This new framework incorporates developments in complex intervention research published since the previous edition was written, and introduces a new emphasis on the importance of context and the value of understanding interventions as 'events in systems' that produce effects through interactions with features of the contexts in which they are implemented. Expand
Taking account of context in population health intervention research: guidance for producers, users and funders of research
Additional co-authors: Blake Poland, Valery Ridde, Jeannie Shoveller, Sarah Viehbeck,and Daniel Wight
Nepal Journ
  • 2021


Iron-deficiency anaemia in rural Cambodia: community trial of a novel iron supplementation technique.
This study shows that the iron ingot was effective in the short but not longer-term against IDA in rural women in Cambodia, and though a novel treatment option, further research is warranted to determine bioavailability of leached iron and whether or not the surface area is large enough for sufficient iron leaching. Expand
Is cooking food in iron pots an appropriate solution for the control of anaemia in developing countries? A randomised clinical trial in Benin
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Iron nutritional status is improved in Brazilian preterm infants fed food cooked in iron pots.
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Bioavailability of iron added to the diet by cooking food in an iron pot
Abstract The iron bioavailability of food cooked in an iron pot was studied. Iron deficiency was produced in 42 21-day old Wistar rats over a period of 5 weeks, while 18 rats receiving a completeExpand
Food prepared in iron cooking pots as an intervention for reducing iron deficiency anaemia in developing countries: a systematic review.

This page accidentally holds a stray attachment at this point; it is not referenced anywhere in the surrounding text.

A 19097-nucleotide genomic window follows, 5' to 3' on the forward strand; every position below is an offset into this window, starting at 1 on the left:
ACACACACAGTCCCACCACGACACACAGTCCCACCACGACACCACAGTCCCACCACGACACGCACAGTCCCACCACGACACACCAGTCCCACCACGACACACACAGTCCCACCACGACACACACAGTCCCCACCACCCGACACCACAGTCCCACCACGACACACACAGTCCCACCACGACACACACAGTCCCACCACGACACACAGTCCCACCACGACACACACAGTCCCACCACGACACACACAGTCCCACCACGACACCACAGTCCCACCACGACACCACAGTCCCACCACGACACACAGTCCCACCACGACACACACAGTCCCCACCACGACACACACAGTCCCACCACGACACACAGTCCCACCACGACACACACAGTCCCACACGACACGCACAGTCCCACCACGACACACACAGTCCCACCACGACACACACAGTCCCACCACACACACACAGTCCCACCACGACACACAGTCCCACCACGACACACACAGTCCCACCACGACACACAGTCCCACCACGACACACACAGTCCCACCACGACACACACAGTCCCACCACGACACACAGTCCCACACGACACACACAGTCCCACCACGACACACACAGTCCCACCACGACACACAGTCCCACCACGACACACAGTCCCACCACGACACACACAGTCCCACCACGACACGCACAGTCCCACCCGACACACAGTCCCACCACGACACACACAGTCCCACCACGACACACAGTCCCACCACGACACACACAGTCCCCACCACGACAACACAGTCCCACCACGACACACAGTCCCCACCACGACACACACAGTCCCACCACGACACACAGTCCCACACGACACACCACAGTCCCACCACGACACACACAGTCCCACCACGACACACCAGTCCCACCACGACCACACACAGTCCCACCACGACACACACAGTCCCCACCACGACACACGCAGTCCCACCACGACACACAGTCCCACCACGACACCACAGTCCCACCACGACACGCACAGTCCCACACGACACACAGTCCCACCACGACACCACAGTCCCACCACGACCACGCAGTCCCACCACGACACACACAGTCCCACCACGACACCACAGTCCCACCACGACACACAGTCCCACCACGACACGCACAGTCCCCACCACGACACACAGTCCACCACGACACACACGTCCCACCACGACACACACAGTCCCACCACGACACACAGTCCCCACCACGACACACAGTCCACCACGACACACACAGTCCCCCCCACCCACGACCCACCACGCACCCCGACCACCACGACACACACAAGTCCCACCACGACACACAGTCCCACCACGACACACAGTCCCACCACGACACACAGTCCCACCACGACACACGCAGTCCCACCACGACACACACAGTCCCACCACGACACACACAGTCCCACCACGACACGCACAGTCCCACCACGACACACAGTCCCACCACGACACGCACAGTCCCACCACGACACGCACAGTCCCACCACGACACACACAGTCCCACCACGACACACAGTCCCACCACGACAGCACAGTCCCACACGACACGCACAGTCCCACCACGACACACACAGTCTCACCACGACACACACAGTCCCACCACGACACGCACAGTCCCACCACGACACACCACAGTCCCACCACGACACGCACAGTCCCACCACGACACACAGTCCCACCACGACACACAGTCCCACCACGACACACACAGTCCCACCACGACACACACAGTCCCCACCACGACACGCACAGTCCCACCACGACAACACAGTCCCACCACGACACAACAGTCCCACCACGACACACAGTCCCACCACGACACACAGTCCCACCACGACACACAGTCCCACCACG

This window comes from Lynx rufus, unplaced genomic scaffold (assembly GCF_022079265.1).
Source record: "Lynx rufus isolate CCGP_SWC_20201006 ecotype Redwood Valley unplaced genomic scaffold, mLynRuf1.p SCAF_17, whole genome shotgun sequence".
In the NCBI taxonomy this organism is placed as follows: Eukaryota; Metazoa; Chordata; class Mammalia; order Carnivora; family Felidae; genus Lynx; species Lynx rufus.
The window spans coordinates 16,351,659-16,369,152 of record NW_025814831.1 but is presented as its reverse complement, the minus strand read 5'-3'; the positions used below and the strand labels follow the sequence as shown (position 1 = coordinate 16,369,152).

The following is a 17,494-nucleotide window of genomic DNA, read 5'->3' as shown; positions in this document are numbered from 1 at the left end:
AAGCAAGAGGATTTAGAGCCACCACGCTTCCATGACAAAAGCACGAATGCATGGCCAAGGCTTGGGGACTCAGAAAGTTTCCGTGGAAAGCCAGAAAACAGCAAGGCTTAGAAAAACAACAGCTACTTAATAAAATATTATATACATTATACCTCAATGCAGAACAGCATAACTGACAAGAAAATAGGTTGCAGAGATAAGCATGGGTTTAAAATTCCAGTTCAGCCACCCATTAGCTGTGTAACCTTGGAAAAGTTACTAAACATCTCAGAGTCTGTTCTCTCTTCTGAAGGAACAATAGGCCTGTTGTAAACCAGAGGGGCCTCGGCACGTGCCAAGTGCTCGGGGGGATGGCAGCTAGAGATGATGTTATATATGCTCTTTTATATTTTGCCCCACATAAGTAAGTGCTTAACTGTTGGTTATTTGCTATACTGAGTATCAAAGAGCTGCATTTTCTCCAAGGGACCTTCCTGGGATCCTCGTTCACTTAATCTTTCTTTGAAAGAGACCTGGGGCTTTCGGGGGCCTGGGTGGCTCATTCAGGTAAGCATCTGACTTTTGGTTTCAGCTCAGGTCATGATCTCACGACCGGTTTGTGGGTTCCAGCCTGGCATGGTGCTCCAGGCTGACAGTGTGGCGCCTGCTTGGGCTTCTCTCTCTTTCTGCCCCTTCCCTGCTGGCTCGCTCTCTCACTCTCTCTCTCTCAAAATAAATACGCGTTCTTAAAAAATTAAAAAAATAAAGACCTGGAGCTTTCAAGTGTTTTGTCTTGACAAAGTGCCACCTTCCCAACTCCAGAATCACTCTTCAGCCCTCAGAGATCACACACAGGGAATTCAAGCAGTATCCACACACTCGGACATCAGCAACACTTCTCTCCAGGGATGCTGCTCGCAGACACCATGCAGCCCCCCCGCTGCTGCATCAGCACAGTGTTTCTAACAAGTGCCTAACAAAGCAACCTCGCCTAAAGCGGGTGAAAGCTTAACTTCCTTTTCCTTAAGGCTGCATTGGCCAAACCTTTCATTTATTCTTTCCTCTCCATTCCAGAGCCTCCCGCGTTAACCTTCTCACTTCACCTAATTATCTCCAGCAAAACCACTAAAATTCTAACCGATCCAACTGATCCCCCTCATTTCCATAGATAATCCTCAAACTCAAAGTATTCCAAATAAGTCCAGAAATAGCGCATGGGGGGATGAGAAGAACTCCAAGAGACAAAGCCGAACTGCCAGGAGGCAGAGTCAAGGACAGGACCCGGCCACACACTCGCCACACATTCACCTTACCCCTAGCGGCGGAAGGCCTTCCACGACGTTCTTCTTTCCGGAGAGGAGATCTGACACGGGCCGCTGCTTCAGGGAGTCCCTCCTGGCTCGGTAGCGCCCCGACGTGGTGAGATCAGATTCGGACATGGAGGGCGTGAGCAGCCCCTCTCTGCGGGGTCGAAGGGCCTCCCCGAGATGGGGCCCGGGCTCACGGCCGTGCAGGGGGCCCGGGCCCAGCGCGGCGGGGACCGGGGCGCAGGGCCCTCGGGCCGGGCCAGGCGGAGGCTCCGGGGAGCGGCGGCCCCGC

The introduction of iron pots or improving their use in communities in developing countries for the preparation of food maybe a promising innovative intervention for reducing iron deficiency and iron deficiency anaemia. Expand
Iron bioavailability and dietary reference values.
It would be timely to develop a range of iron bioavailability factors based not only on diet composition but also on subject characteristics, such as iron status and prevalence of obesity. Expand
The effect on haemoglobin of the use of iron cooking pots in rural Malawian households in an area with high malaria prevalence: a randomized trial
This data indicates that iron‐deficiency anaemia in developing countries is more common in women than in men and the number of women infected with the disease is higher than in the United States. Expand
Investigation of the amount of dissolved iron in food cooked in Chinese iron pots and estimation of daily iron intake.
The amount of dissolved iron in food cooked in Chinese iron pots and that inFood cooked in aluminum, stainless steel, and clay pots were determined and it was found that the amount of dissolve iron was two to five times higher than that in foodcooked in the other types of pots. Expand
Iron content of food cooked in iron utensils.
Acidity, moisture content, and cooking time of food significantly affected the iron content of food cooked in iron utensils, and perhaps because of differing amounts of previous use, cooking in different iron skillets resulted in some variation in the ironcontent of food. Expand